April 22, 2014 – To provide a safe sleeping environment for your baby the Registered Nurses’ Association of Ontario (RNAO) created a clinical practice guideline called, “Working with Families to Promote Safe Sleep” for infants 0-24 months of age.
“A lot of myths and misunderstandings about the best way to position a baby still exist, and we hope this guideline will lay the debate to rest,” said Elyse Maindonald, a nurse practitioner with the Windsor Family Health Team, who led the panel of experts that created the guideline.
Maindonald stated that the panel reviewed the evidence and concluded that the safest position for infants from 0 to 12 months of age to sleep is on their back. She added that cribs that meet Canadian Safety Standards (CSA) and bassinets and cradles with sides that allow airflow - are considered safe environments for babies.
Maindonald added, “Given what we know about Sudden Infant Death Syndrome (SIDS), we feel confident that putting a baby to sleep on his/her back along with other important considerations, such as not smoking and the importance of breastfeeding, greatly reduces risk.”
The RNAO guideline supports research that strongly encourages parents to avoid using blankets, pillows and other forms of sleep aids for their baby including positioning devices, head coverings and soft toys, which have the potential to block an infant’s airway. New parents may be tempted to choose from an abundance of cute and cuddly baby products but the guideline recommends a firm mattress with fitted sheets is all that is needed to provide a safe sleeping environment for your baby. Maindonald went on to say that many parents believe blankets and head coverings are necessary to keep a sleeping baby warm but evidence runs contrary to this suggestion.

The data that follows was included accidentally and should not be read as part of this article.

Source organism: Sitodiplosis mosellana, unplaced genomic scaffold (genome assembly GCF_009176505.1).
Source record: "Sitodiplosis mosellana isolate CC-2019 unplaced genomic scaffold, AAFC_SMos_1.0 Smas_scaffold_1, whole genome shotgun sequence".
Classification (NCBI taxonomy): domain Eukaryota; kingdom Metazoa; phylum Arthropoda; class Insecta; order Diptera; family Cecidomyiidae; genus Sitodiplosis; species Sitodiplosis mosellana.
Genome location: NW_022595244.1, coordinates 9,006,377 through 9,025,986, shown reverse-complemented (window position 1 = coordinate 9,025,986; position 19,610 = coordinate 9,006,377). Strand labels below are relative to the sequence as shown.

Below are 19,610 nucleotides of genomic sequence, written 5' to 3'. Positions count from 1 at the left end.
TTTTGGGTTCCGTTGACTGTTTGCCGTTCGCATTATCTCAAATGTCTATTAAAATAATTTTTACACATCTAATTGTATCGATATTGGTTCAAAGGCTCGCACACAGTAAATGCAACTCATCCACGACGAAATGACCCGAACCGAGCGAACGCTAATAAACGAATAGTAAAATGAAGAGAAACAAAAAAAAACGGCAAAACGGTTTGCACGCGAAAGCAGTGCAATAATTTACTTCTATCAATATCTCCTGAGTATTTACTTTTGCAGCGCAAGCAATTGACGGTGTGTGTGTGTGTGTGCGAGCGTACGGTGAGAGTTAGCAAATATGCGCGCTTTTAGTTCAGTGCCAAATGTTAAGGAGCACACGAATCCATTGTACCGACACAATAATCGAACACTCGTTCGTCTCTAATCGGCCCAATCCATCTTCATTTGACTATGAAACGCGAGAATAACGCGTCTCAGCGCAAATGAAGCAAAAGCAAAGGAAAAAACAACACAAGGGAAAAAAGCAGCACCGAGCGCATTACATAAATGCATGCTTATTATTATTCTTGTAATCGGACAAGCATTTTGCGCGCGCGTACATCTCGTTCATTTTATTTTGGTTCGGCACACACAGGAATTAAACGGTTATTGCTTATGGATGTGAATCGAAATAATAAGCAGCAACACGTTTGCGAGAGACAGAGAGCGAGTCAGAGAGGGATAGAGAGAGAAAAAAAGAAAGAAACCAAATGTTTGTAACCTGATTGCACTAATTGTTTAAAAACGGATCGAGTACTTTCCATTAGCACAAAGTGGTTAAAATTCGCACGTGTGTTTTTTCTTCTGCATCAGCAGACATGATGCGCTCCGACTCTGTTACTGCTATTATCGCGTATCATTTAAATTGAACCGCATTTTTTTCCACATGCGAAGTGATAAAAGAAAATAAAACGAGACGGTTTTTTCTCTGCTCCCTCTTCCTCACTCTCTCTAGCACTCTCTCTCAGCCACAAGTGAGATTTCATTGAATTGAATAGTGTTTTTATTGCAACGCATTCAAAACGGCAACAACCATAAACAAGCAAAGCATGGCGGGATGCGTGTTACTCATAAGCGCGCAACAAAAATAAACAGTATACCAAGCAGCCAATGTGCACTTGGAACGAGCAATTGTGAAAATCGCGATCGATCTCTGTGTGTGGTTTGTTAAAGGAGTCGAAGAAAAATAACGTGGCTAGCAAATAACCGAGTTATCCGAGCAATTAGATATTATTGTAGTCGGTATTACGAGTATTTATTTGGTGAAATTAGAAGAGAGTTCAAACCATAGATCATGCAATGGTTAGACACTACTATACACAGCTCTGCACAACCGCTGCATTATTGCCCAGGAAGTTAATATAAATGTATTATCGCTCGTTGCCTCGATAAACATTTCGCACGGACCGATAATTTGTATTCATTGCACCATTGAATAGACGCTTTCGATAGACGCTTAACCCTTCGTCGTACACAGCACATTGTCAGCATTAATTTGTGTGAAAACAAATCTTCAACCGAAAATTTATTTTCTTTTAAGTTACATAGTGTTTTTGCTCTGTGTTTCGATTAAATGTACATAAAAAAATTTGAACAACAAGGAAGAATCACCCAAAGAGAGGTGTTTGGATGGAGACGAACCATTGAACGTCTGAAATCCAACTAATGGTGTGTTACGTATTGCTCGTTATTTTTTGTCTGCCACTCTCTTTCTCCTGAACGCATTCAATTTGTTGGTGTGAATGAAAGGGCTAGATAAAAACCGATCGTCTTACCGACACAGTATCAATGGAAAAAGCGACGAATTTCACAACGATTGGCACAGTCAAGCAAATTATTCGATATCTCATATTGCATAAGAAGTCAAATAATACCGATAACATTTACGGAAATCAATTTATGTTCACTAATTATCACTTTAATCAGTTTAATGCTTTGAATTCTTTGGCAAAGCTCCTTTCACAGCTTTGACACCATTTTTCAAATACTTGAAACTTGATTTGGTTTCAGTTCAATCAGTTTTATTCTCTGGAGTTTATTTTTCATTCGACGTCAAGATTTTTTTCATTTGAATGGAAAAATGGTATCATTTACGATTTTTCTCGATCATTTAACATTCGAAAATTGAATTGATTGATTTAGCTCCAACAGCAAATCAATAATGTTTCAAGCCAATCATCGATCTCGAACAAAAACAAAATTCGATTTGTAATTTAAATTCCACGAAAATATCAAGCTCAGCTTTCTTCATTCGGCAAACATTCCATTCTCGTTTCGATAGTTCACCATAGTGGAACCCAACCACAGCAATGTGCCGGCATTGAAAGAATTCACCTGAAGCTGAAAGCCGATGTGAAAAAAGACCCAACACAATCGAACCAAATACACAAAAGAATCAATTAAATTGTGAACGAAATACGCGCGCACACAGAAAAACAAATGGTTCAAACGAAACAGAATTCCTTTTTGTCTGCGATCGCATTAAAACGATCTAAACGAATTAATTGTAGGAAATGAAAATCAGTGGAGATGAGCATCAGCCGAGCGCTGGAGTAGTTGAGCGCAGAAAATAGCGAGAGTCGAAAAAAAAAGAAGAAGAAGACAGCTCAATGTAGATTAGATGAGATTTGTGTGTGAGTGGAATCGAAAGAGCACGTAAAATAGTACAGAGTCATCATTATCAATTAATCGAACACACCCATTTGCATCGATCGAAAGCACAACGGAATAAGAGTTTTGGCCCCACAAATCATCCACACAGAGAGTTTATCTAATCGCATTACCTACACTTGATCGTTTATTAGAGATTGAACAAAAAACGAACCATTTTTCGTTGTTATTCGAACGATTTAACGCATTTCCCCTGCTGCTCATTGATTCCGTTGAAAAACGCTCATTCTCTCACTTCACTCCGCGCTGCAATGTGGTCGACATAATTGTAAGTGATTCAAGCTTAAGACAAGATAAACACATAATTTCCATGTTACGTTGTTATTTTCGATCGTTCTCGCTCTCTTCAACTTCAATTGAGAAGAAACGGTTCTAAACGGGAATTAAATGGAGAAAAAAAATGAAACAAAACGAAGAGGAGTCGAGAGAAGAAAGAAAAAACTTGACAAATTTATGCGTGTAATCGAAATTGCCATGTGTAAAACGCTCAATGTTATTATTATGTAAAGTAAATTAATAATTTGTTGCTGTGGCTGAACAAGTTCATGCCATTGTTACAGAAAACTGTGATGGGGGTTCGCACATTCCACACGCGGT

“Infants over two months of age who are overheated are actually at an increased risk of SIDS,” said Maindonald.
The Guideline Development Leader, Dr. Monique Lloyd hopes that the guidelines will be embraced by nurses and health care organizations. “We want every nurse armed with the latest evidence about how to create as safe a sleep environment as possible so they can share this information with new parents,” says Lloyd.
The ‘Best Practice Guidelines Program’ was launched in 1999 to provide the best available evidence for patient care across a wide range of health care settings and is funded by the Ministry of Health and Long-Term Care. The 50 guidelines that have been developed to date provide a tremendous contribution towards building excellence in Ontario’s health care system. The guidelines are available in several languages to nurses and other health care providers across Canada and abroad.
Registered Nurses Association of Ontario – contains downloadable files including:
- Working with Families to Promote Safe Sleep for Infants
- Guideline Search Strategy
- Toolkit: Implementation of Best Practice Guidelines, Second Edition